Saturday, May 2, 2015

#FrannyCooks Special : Balinese Cooking Demo at Mandarin Oriental Singapore

I'd say, Paul and I had a really productive Labor Day. Luckily, we laborers got a day off from work which allowed us to catch up on sleep, finish all domestic duties and to learn something new! Yes, you read that right. I love taking classes as it allows me to know a new skill or to sharpen something that I already know to be better. After all, learning should be a lifelong process.

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So, we spent two hours on Labor Day at Mandarin Oriental Singapore to learn how to cook Balinese food! Living away from home, I'd say our kitchen know-how has improved greatly from cooking sunny-side-up eggs to pasta and recently, we've become more bolder in experimenting on more complicated dishes. Nonetheless, we've stuck closely to Filipino and Chinese cuisines. These two that we both grew up eating at our respective homes. So, I was really intrigued as to what Balinese cuisine is all about.

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As soon as our class started, Chef Heinz von Holzen of Bumbu Bali Restaurant & Cooking School asked us what we know about Balinese food. I immediately said "Babi Guling"! That famous roasted pork that people has been raving about after their Bali trip. Apparently there are 5 common dishes that you can find in almost all restaurants and resorts in Bali. These are: Satay, Nasi Goreng,, Rojak and two others I can't remember at the moment. Anyhow, all these are not authentic Indonesian or Balinese cuisine. So, that was our objective that afternoon. To cook Balinese food the authentic way.



Similar to Singaporean and Malay dishes, Balinese food uses a lot (and I really mean a LOT) of herbs and spices. Chili, coriander, ginger, turmeric, garlic, candlenuts, onions and my personal favorite -- kaffir lime. When all these are mixed together, you get that amazing flavor and smell that will surely whet your appetite in no time. So, we started by learning how to make the basic -- Base de Pasih (Spice Paste for Seafood). This can act as a rub or as the sauce base for most seafood dishes. In fact, Chef Heinz suggests creating a huge amount and to freeze it by creating ice cubes out of the sauce. That way, when you want to use it, you can simply take some "cubes", defrost and include it into your dish. Smart, huh?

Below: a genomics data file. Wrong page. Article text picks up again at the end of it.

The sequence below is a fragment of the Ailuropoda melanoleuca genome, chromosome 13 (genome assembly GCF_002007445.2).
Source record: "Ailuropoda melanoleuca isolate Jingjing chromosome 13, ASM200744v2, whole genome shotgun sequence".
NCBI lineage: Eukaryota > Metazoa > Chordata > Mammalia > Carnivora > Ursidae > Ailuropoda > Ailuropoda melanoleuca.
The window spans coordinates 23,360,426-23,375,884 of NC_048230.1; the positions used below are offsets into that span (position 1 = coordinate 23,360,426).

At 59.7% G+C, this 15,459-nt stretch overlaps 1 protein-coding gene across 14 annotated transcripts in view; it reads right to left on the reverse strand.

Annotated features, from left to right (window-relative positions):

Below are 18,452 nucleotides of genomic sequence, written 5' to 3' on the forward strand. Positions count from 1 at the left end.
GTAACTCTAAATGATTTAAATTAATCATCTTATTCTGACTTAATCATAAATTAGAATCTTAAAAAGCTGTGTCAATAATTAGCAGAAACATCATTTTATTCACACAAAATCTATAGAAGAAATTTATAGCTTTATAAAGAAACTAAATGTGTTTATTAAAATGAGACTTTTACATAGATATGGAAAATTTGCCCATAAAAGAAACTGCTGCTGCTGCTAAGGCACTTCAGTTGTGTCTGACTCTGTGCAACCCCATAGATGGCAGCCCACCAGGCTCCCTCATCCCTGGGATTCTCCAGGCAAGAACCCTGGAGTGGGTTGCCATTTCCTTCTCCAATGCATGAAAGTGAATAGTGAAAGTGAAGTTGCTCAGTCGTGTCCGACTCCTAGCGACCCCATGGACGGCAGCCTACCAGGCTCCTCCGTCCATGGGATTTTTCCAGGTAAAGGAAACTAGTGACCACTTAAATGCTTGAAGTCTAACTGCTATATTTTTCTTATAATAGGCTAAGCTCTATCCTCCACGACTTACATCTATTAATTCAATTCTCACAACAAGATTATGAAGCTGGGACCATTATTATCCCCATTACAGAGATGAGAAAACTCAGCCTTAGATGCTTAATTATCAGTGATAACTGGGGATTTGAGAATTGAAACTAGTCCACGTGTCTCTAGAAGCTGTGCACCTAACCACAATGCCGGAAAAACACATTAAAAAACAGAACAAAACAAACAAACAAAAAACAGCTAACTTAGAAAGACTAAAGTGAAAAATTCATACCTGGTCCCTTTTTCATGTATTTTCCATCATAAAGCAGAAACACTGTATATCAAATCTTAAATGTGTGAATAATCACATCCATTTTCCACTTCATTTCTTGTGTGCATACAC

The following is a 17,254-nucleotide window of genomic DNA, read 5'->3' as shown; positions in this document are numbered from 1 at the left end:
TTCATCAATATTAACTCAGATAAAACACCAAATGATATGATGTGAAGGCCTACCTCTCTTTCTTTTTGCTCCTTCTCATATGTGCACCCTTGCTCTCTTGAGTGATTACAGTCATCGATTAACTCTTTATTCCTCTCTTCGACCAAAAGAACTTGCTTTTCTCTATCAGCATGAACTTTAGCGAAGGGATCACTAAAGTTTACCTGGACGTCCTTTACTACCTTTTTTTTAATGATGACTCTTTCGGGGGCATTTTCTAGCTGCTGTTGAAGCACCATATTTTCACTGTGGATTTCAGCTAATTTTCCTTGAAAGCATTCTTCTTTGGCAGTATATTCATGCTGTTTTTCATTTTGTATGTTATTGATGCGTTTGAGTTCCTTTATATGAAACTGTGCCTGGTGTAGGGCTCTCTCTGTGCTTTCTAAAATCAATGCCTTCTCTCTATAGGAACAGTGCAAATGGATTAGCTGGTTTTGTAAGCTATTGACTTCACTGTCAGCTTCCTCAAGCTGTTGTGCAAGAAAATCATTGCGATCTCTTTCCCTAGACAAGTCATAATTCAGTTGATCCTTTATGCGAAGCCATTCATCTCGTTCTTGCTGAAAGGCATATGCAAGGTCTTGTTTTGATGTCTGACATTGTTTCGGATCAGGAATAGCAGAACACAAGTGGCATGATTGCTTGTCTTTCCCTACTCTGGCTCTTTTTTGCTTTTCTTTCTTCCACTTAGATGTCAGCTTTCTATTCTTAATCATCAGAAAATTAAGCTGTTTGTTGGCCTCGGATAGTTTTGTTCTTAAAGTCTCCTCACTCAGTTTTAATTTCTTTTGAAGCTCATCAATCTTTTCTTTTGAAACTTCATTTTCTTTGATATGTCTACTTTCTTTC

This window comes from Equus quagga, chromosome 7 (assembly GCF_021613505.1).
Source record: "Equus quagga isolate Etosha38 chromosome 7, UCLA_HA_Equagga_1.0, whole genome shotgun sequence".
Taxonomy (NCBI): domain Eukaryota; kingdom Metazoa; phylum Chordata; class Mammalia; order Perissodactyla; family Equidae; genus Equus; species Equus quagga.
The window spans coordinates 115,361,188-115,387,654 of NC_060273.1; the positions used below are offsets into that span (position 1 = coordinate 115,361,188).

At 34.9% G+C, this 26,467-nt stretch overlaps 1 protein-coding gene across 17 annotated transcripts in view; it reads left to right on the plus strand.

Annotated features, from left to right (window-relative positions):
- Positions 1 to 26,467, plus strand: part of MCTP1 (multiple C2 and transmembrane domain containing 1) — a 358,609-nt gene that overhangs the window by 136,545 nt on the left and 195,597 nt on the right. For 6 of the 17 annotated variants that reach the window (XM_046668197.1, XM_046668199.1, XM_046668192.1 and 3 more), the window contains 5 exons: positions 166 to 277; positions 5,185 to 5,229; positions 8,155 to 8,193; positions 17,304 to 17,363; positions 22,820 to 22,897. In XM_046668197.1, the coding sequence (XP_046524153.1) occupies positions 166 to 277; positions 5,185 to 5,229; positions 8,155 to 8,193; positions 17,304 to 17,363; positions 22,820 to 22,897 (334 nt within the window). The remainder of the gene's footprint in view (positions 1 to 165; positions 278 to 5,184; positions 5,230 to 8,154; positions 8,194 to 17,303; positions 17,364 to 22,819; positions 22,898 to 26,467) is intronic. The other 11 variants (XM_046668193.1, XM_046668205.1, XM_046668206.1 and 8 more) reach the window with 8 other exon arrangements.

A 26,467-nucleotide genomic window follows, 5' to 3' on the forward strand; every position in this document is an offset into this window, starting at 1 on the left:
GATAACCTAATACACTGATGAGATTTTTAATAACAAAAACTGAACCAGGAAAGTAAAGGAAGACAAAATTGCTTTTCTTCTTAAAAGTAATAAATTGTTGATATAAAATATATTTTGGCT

Let me show you the recipe below:

recipe 1

Moving on, we then made Sambel Udang which is a dish with Prawns in the Spiced Tomato Paste/Sauce. I had the privilege to be chosen to help Chef prepare this dish and as I was mixing the fresh prawns along with the rest of the ingredients, I can really smell the delicious aroma of the Spiced Paste! It was really hard to keep my mouth from watering while trying to be a very good student. :P

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I love this dish! This just got to be my favorite among the three dishes we made that day. The prawns was just so succulent with a good crisp bite while the sauce had that slight spicy kick which was still manageable. It was so delicious that I somehow wish we had rice to go with it. Luckily, this was also being served in the buffet line-up inside MELT ~ The World Cafe. Hooray!

This is one dish I'll surely recreate at home. Sharing this with all of you too:

recipe 2

Lastly, we learned how to make dessert! In Bali, bananas are coated in batter, deep-fried and eaten either on its own or dipped into a sauce. It's called Pisang Goreng (Fried Banana Fritters). Growing up, this was one of the things that I look forward to eating whenever we would spend our summer breaks here in the Lion City. It's so cheap yet so filling and delicious. We would try to have it with ice cream or drizzle sweet and creamy caramel sauce on top. I didn't know that this was actually a Balinese dessert as all the while I thought it was truly Singaporean.

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Cooking this is not easy. We learned that the oil has to be really hot (120-130 degrees Celsius) and the best way to keep the coating crispy and less greasy is to cook it slowly. For example, the bananas had to cook for 20-30 minutes. Definitely, shortcuts are a no-no here.

Attending this cooking demo has made us realize all the hard work that goes in each dish. After all, cooking is indeed a marriage of art and science. At the end of the demo, we were treated to a good Balinese meal at MELT. Of course, I had more of that Sambel Udang and tried a couple more dishes too. Oh, we're so excited for our trip to Bali in a couple of months. I'm definitely traveling with a mission now -- to search for more authentic Balinese dishes and to fill my tummy with all of it! :)

Check out the Balinese line-up at MELT ~ The World Cafe which will run only till 8th of May (Friday)! So, please hurry! I'll tell you more about the buffet spread in my next entry. :)

*photos by Paul Ang

MELT ~ The World Cafe is located at the 4th level of Mandarin Oriental Singapore, 6 Raffles Boulevard, Marina Square, Singapore. Call them at 6885-3500.

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